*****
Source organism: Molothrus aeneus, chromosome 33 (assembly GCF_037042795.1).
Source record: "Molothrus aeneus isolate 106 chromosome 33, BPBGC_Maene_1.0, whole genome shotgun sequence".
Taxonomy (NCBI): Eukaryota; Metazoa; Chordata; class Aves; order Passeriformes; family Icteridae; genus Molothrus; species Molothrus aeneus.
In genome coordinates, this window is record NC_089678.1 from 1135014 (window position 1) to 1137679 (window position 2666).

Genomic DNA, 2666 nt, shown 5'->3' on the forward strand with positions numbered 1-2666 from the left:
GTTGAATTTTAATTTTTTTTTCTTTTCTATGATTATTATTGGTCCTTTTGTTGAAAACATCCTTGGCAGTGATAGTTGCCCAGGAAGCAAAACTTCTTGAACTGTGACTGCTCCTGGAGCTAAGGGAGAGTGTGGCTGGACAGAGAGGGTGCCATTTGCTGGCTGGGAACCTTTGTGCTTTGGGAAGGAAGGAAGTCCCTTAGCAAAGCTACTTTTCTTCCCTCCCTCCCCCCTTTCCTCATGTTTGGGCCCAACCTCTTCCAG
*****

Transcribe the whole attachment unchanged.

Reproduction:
Source organism: Molothrus aeneus, chromosome 33 (assembly GCF_037042795.1).
Source record: "Molothrus aeneus isolate 106 chromosome 33, BPBGC_Maene_1.0, whole genome shotgun sequence".
Taxonomy (NCBI): Eukaryota; Metazoa; Chordata; class Aves; order Passeriformes; family Icteridae; genus Molothrus; species Molothrus aeneus.
In genome coordinates, this window is record NC_089678.1 from 1135014 (window position 1) to 1137679 (window position 2666).

Genomic DNA, 2666 nt, shown 5'->3' on the forward strand with positions numbered 1-2666 from the left:
GTTGAATTTTAATTTTTTTTTCTTTTCTATGATTATTATTGGTCCTTTTGTTGAAAACATCCTTGGCAGTGATAGTTGCCCAGGAAGCAAAACTTCTTGAACTGTGACTGCTCCTGGAGCTAAGGGAGAGTGTGGCTGGACAGAGAGGGTGCCATTTGCTGGCTGGGAACCTTTGTGCTTTGGGAAGGAAGGAAGTCCCTTAGCAAAGCTACTTTTCTTCCCTCCCTCCCCCCTTTCCTCATGTTTGGGCCCAACCTCTTCCAG